The City Council unanimously agreed on Tuesday to keep New York City free from the Trans-Pacific Partnership trade agreement and urged Congress not to grant President Obama fast track authority to implement the deal.

The TPP deal was in negotiation among a dozen countries, including the United States. Proponents say that the pact is vital to making the United States a part of the global economy. Critics, on the other hand, say that the trade agreement could negatively affect labor rights and small businesses, as well as give corporations too much power and cause the price of medicine to skyrocket.

Critics also complained of  the secrecy surrounding the agreement, as the full text has not been made public.

Congress is considering granting the president, who supports the deal, the power to negotiate while allowing Congress to approve or disapprove but not amend. Japan, among other participating nations, says it would not enter the partnership until Obama is granted this authority.

Democratic Senators Elizabeth Warren and Edward Markey of Massachusetts and Senator Tammy Baldwin of  Wisconsin made their disapproval known in a letter sent to U.S. Trade Representative Michael Froman in December last year.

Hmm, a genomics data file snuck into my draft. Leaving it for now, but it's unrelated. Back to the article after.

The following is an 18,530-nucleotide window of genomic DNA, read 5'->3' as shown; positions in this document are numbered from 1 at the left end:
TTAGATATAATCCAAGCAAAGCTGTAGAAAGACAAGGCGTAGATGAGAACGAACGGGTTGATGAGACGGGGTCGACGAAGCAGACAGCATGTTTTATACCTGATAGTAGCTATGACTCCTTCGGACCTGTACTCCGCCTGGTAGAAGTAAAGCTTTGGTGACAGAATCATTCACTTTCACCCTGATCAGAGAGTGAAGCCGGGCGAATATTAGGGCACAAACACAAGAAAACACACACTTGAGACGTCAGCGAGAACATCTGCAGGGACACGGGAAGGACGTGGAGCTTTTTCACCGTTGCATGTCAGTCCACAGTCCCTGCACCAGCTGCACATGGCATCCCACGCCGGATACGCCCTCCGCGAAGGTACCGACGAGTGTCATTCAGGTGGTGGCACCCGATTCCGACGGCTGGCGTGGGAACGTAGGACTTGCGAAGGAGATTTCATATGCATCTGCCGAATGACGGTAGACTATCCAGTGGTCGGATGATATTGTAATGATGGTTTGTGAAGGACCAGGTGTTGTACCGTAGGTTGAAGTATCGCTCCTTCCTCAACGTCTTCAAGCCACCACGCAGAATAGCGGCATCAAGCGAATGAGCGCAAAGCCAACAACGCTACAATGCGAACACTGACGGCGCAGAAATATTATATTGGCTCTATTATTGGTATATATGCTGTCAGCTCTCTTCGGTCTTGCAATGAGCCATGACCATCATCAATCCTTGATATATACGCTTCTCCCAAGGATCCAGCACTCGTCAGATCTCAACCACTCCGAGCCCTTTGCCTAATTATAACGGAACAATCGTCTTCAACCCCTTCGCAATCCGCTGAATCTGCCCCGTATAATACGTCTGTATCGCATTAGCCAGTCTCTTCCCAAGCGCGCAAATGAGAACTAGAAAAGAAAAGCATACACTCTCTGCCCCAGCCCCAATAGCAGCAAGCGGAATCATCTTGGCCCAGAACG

Earlier on Tuesday, seven members of the City Council Committee on State and Federal Legislation also voted unanimously after twenty groups, including the labor movement and environment and human rights groups, testified Monday in favor of the making New York a TPP-Free zone. No group testified to oppose.

Councilwoman Helen Rosenthal, who proposed the resolution, said these groups stand for the great number of Americans who are “gravely concerned” about TPP’s fast track through Congress.

“We hope to send a strong message to Congress and the President to hit the pause button and open the trade agreement to public and robust debate and dialogue,” said Rosenthal.